Alexander the Greek, whose armies swept in triumph from the Danube to the Nile, will be the subject of a treasure-filled exhibit that will begin a U.S. tour - in November 1980 - at the National Gallery of Art.
Though Egypt, Mexico and China have lent the United Stated their antiquities, "The Search for Alexander" will be the first such exhibition sent to Washington by the government of Greece. Greek law used to ban the "export" of antiquities, but the regulations were amended in July 1977 and loans are now allowed.
The Greek government and Time Life Inc. will accompany the show with an illustrated book and a six-part TV series on "The Search for Alexander." "We expect the impact to be huge," said Time-Life's Helga Halaki. "We hope to equal the success of the King Tut show."
The exhibit will include between 50 and 100 objects. "The list is not yet firm," said J. Carter Brown, the Gallery's director, "but it's getting firmer all the time." The tomb of Philip II of Macedon, Alexander's father, was discovered just later year. The chest of solid gold in which his bones were buried, and his gold-and-silver diadem, will both be displayed. Brown, who was in Greece within weeks of the discovery, said Philip's tomb contained "a spellbinding group of objects."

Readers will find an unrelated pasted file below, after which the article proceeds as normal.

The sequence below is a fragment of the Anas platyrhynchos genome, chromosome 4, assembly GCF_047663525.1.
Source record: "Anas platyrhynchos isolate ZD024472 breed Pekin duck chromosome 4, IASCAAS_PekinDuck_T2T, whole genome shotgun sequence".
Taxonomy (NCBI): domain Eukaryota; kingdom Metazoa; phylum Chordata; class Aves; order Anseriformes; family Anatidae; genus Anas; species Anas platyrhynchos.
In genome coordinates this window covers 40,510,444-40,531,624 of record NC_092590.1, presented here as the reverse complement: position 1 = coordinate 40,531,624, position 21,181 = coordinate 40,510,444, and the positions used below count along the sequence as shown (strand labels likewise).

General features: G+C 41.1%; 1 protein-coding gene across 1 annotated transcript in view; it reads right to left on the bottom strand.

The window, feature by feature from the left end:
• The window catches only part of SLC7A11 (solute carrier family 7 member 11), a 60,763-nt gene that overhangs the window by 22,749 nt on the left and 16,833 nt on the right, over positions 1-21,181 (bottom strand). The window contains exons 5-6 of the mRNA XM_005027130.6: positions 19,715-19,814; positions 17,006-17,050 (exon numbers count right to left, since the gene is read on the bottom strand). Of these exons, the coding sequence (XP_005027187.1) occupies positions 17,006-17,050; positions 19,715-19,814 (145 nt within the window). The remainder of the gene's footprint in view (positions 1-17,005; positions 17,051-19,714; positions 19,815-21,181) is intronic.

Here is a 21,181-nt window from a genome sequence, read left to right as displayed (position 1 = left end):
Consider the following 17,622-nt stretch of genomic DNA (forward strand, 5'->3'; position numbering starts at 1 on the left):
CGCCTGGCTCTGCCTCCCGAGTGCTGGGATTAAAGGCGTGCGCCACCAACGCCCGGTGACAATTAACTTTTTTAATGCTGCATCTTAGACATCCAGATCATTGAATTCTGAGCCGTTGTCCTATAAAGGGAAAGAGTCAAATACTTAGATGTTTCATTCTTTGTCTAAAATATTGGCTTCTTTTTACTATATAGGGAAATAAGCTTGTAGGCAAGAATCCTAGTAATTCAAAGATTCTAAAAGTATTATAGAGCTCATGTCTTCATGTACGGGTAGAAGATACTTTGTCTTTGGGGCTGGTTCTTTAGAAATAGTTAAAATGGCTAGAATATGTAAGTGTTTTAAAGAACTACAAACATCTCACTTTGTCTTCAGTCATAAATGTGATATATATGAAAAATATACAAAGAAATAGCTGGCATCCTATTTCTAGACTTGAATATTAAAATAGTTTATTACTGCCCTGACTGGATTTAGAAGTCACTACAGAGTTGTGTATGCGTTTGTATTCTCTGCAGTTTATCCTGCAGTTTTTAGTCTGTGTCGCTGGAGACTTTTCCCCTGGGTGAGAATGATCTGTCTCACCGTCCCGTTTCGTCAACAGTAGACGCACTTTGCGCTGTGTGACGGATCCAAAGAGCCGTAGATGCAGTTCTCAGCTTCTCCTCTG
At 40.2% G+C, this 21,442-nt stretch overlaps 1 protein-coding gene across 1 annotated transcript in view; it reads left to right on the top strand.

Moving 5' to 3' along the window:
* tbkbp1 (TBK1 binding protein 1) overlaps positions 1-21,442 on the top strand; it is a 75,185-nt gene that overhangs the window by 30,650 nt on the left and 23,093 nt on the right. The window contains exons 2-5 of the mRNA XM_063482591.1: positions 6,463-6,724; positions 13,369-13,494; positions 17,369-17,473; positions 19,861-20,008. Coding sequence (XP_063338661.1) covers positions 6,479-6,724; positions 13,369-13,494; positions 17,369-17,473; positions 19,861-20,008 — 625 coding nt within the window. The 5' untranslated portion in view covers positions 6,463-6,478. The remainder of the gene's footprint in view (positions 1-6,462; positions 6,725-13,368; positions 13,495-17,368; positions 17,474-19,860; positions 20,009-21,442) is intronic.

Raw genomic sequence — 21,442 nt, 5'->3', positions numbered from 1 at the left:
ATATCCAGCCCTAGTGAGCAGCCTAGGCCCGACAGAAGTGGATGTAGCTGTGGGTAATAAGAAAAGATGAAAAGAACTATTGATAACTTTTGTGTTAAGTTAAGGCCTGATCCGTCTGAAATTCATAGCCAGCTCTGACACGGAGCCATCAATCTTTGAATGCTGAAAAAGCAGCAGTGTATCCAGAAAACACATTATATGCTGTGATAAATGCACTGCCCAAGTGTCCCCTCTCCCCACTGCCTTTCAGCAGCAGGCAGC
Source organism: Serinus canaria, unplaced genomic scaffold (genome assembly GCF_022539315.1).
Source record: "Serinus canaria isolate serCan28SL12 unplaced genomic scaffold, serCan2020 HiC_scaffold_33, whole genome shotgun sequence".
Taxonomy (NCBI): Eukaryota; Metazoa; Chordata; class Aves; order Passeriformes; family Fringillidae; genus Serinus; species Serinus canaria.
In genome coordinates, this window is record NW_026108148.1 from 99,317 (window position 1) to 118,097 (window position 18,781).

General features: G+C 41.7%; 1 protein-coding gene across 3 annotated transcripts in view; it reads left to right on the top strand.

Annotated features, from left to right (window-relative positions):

Alexander (356-323 B.C.), who was tutored by Aristotle, was leading troops in battle when he was just 16.
He became king at 20 when his father was assassinated. He was an extraordinary warrior. Before his death, in Syria, at the age of 33, he had crossed the Balkans and marched south into Egypt; he founded Alexandria and reached the Hindu Kush; he conquered much of Persia, as well as Tyre, Babylon and Gaza. Alexander was clean shaven, and his shaving set a fashion that survived in the Greece-Roman world for 500 years.
"The Seach for Alexander" will remain on view in Washington until March 1981. The exhibit then will travel to Chicago, Houston and Los Angeles, before returning to the East Coast to either Boston or New York. Thereafter it will visit Tokyo, Cologne, and Paris before it is returned to Greece at the end of 1983.